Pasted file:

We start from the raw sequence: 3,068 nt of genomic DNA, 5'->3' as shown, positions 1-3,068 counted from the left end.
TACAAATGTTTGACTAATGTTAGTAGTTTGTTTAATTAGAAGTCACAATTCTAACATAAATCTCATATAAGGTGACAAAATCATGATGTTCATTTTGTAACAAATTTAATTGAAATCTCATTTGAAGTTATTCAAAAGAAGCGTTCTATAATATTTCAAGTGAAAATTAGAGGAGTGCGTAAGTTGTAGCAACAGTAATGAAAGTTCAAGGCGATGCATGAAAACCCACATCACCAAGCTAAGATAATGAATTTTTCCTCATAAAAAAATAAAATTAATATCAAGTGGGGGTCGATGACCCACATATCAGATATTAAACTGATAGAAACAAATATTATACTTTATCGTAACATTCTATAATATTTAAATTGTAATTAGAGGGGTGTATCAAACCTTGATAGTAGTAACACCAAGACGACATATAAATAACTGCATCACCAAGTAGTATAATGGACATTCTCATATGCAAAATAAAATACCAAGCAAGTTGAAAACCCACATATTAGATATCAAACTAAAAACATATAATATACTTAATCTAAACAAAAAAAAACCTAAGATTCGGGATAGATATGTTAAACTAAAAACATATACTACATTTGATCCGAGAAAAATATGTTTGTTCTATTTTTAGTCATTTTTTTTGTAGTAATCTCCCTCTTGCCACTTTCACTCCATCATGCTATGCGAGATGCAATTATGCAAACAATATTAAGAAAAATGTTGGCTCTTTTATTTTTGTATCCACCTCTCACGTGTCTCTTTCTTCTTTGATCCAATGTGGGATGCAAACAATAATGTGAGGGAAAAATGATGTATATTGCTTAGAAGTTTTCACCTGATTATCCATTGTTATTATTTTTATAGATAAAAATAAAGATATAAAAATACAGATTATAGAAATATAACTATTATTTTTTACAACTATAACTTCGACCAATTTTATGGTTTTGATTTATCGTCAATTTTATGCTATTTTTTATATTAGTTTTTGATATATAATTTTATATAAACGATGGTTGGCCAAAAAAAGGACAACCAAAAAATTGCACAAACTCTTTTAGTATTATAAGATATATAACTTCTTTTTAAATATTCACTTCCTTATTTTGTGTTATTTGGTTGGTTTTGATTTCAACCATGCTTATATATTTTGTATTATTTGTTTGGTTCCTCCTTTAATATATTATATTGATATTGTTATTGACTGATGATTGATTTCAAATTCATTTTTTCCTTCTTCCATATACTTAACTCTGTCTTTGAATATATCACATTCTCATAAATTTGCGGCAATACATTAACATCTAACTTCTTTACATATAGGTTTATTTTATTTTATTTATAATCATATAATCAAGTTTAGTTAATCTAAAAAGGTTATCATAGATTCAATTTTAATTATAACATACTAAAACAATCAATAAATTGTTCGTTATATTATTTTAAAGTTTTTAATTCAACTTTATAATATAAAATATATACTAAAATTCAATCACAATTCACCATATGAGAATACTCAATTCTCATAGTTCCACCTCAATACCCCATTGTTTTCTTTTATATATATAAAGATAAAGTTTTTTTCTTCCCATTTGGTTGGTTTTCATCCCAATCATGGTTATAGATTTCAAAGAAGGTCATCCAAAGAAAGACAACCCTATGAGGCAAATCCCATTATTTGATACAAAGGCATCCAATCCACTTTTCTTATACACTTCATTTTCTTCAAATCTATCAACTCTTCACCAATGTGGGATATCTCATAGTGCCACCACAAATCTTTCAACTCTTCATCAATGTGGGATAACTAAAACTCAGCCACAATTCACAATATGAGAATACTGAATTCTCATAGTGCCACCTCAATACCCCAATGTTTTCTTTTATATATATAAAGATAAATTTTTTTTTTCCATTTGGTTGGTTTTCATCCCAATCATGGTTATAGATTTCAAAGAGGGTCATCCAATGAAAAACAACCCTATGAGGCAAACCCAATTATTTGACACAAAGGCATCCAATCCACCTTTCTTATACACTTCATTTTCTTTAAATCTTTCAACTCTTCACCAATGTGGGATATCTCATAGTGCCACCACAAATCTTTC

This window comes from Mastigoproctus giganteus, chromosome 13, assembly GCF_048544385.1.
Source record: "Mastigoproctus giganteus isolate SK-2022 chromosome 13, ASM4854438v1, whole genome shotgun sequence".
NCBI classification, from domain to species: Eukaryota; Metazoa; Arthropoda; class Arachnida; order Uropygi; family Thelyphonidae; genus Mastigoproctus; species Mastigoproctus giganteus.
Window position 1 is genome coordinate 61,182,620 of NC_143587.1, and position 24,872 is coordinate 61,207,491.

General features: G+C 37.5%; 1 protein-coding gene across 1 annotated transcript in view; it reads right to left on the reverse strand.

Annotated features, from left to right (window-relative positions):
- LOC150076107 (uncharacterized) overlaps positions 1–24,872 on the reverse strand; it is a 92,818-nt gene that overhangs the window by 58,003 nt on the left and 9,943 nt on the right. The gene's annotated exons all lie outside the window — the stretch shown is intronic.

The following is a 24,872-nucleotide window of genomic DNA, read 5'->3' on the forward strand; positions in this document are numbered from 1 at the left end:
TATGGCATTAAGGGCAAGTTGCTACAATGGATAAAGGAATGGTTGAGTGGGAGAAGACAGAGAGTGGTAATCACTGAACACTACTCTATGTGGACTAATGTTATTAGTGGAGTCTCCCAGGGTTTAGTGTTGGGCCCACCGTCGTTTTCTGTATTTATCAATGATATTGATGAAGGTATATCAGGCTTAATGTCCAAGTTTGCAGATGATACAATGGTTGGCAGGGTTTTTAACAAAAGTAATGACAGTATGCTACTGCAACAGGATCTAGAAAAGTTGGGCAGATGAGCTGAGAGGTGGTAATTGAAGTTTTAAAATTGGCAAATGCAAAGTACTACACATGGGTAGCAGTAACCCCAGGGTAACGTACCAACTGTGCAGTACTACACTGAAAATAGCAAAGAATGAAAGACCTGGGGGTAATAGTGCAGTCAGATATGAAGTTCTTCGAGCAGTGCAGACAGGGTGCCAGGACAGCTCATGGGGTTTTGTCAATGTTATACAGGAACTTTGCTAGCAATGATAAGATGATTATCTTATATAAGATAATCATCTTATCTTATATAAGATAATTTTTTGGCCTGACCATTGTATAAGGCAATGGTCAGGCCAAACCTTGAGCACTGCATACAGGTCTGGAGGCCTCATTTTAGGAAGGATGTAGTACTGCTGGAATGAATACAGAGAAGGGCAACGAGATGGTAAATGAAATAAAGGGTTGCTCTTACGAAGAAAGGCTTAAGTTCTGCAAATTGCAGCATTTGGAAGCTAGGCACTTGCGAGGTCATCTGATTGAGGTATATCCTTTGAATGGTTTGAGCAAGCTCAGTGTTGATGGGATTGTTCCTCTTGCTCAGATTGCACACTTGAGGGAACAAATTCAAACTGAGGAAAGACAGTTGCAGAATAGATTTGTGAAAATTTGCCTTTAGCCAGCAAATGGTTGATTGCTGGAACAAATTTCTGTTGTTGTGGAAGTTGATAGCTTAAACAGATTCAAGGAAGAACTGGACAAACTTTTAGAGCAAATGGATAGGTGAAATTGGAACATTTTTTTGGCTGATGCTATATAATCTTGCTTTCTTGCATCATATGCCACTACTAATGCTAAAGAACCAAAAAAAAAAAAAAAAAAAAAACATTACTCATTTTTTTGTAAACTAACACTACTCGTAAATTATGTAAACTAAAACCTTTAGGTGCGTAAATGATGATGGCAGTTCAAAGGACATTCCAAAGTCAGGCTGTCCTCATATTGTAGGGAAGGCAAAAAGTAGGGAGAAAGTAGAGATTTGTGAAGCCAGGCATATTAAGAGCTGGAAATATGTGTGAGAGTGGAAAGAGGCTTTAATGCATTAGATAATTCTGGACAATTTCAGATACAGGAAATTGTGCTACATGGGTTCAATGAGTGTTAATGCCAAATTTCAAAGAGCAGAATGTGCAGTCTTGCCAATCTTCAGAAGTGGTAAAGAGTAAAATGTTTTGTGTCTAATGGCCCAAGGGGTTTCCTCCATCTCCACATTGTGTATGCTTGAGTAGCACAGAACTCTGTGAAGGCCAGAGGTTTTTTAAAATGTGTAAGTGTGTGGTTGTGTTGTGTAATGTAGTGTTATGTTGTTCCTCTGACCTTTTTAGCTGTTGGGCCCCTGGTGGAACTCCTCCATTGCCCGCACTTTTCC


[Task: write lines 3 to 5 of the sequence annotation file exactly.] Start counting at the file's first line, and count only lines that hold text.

This window comes from Mastigoproctus giganteus, chromosome 13, assembly GCF_048544385.1.
Source record: "Mastigoproctus giganteus isolate SK-2022 chromosome 13, ASM4854438v1, whole genome shotgun sequence".
NCBI classification, from domain to species: Eukaryota; Metazoa; Arthropoda; class Arachnida; order Uropygi; family Thelyphonidae; genus Mastigoproctus; species Mastigoproctus giganteus.